The Pilgrim

I met a man. A young man, of 20 years. He was walking his bike up the side of a mountain pass last week as I drove by, 30 kilometres to the nearest town. His bike was a BMX, and the sun was setting, and there were no vehicles in front of, or behind me; a lonely stretch of the 93 highway heading South. So after a brief hesitation, I pulled over and called out; “Do you want a lift?”

“Hell yeah!” Was the reply as he quickly jumped on his bike and cycled furiously in my direction. So the bike itself wasn’t the problem, as I had thought it might be.

After loading the bike on the rack and brief introductions with a hand shake we were off. This sort of meeting is always intriguing to me. Who is this person? Why are our paths crossing when from all external evaluations we might seem so different. Where will this conversation lead? And where is this guy going at this time of day on his little bike?

“I had been saving this water. I thought two litres would be enough, but I have to refill a lot.” He says as he gulps down the dregs from his bottle. 

“Where are you headed?”

“Vancouver. But Radium will do for today.” He says as I make a mental note that he must be close to 1000 kms away from his ultimate destination, and at least a few more major mountain passes away.

“Where did you come from?

“A small town near Calgary. The prairies, you know?” Mental note; he is about 300 kilometres from his starting point, and has already climbed over the Rockies.

“And When did you start?”

“Two weeks ago. And I won’t lie, I puked twice on the first day. I’m 20, and I’ve been smoking 2 packs/day since I was 13. I never drank much, but the night before I left I went on a binge with my buddies. Then got up the next morning and left. I’ve got my pack, water bottle, tat gun and roll out mat. Not a cent to my name. But I have all my debts cleared. I’m going cold turkey you know? No more smoking, or drinking for this guy.

“I sleep out under the stars, and this gives me the creeps, but I get so tired, I sleep. I’ve never done much exercise, but now I am feeling stronger than ever. I never thought I could bike so far!”

The conversation was fascinating. And I would interject with “Wow.” Or “Good for you.” Not much else to add really. I did tell him he was amazingly brave. As the conversation went on I learnt that it seemed his life had become incredibly toxic, and not just through what he was ingesting. It was also his job, and the people he knew, and the habits he’d developed. And all this very suddenly became obvious to him. So cold turkey one day he woke up and quit the addictions (drinking, smoking, and pot) and took to cycling under the gorgeous Albertan blue skies. A truly purifying experience.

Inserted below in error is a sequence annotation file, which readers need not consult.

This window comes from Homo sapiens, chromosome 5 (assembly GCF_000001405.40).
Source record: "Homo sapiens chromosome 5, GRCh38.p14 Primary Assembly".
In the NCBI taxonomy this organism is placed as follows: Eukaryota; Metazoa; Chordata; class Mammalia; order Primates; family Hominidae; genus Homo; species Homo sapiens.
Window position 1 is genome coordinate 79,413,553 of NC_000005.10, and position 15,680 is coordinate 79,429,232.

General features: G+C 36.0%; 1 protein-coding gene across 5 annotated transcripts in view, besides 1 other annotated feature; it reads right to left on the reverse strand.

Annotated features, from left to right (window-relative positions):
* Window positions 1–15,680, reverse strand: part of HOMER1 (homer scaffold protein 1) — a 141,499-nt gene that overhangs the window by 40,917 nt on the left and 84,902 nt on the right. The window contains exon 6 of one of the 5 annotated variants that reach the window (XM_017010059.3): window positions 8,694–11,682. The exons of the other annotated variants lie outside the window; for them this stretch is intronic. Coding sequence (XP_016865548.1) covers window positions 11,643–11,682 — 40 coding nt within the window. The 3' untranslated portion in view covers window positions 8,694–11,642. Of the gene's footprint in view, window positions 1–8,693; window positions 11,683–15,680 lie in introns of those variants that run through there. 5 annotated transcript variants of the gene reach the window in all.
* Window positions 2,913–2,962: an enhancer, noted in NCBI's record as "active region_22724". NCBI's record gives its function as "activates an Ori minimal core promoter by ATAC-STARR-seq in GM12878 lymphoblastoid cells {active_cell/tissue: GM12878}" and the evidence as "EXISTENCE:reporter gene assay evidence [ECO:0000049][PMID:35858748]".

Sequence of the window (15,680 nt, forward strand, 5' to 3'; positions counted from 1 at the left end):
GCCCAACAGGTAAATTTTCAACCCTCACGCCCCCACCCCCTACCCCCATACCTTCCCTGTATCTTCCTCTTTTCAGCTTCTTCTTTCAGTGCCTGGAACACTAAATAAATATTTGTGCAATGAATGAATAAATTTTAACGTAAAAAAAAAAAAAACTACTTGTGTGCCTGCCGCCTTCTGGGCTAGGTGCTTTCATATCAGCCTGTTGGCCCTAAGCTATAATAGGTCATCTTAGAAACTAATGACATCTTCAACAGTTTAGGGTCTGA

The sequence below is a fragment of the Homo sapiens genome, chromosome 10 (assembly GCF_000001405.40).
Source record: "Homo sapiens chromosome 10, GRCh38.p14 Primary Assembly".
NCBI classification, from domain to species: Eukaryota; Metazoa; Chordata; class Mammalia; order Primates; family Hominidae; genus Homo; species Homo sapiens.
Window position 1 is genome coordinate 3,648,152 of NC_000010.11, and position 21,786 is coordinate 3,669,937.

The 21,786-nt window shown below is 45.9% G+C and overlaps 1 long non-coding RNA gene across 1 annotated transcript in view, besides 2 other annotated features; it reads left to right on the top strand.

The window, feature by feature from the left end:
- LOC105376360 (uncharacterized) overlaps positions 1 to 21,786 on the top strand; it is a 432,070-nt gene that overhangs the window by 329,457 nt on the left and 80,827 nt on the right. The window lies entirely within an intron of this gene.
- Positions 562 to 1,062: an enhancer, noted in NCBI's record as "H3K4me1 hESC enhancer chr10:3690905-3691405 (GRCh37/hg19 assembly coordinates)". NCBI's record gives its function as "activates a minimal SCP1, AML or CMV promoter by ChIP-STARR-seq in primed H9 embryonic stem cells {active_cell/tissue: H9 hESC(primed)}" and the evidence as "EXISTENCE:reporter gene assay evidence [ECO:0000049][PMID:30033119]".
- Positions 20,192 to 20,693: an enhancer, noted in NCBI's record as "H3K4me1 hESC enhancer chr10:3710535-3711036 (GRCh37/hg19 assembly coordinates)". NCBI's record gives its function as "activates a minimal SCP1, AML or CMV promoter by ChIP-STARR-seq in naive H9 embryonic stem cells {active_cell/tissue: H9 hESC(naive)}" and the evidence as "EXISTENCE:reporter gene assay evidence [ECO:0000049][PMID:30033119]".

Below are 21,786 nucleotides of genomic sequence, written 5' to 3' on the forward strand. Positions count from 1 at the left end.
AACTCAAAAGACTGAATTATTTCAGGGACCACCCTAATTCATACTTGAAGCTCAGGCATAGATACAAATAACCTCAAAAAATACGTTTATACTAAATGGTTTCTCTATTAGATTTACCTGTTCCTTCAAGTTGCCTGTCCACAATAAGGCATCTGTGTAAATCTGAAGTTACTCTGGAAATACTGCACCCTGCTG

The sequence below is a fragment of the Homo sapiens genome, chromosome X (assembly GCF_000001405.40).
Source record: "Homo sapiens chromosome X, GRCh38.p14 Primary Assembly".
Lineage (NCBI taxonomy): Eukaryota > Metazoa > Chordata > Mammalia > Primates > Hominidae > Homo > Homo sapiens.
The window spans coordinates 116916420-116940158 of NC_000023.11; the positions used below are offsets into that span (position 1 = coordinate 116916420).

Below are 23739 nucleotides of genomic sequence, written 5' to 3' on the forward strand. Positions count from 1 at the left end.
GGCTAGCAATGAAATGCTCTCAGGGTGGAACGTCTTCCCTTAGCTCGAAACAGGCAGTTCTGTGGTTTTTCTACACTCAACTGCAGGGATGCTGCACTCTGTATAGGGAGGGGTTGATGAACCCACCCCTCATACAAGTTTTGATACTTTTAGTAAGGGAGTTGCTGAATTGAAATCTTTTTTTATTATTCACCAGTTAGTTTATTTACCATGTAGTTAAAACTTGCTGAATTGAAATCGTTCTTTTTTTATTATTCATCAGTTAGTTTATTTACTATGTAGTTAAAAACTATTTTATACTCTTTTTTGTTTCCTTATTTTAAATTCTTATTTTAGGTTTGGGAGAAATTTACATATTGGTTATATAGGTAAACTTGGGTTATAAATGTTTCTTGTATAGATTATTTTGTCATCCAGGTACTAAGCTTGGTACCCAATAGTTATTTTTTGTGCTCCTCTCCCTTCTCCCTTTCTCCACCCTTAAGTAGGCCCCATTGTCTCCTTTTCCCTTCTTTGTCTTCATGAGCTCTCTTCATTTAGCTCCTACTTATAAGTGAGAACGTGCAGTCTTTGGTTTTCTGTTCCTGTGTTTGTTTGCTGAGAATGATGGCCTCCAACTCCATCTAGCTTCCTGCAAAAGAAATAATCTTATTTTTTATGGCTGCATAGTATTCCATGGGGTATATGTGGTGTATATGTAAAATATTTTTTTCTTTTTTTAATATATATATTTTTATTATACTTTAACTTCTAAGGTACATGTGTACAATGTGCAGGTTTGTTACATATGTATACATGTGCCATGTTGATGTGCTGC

His humility was immediately apparent. When i spoke to him about my friend who’s a monk in Thailand, he immediately recognized the similarities between the two human journeys. He said one of the hardest parts is facing yourself all day, but he also saw this as being the best part, and the most rewarding part. He was clearly ready to face himself in a way that most people never do, are never capable of doing for fear that their true natures will be revealed. He was willing to spend this time alone, the past 14 days, listening as the past bubbled up through his thoughts. Re-thinking his actions, his motivations. Feeling for what was true inside of him. Finding that deep inner pool, that in his case was pure and still, and totally accessible. Again, an unusual quality, as most have so much baggage to dig through first. I had the feeling as he bubbled and babbled away, and then as we sat in silence side by side in my Dodge mini van, that I was next to a great old saint (with grubby fingers, and a rough vocabulary).

He told me he’d been collecting cans along the side of the highway as they appeared. Little treasures, affording him meals along his journey. He would crush them, then stuff them into his pack, his sweater, and down his sleeves… anywhere he could find a carrying space, cashing them in to satiate his tummy. Then he’d get back on his bike and start all over again, singing karaoke to keep himself company.

I told him I enjoyed our chance meeting, but of course knowing that nothing is left to chance. I knew right then that he would be with me throughout my life. Whenever my fears arise, I knew I would think of him, and thank him for his example in bravery and courage. All alone, with no money and not quite enough water to get by any great distance; sleeping under the stars and drifting off thinking of grizzlies, cougars and wolves, and whether or not he’d still be alive come sun rise, and yet continuing on, determinedly changing his course. He was following what he knew to be his right path. Leaving the toxicity of the city and all that comes with it, and moving forward. Perhaps these patterns will repeat in his life, or perhaps he is making such a big and certain break from the old, knowing that this is truly it for him; a second chance. This pilgrim is on the next leg of his journey.


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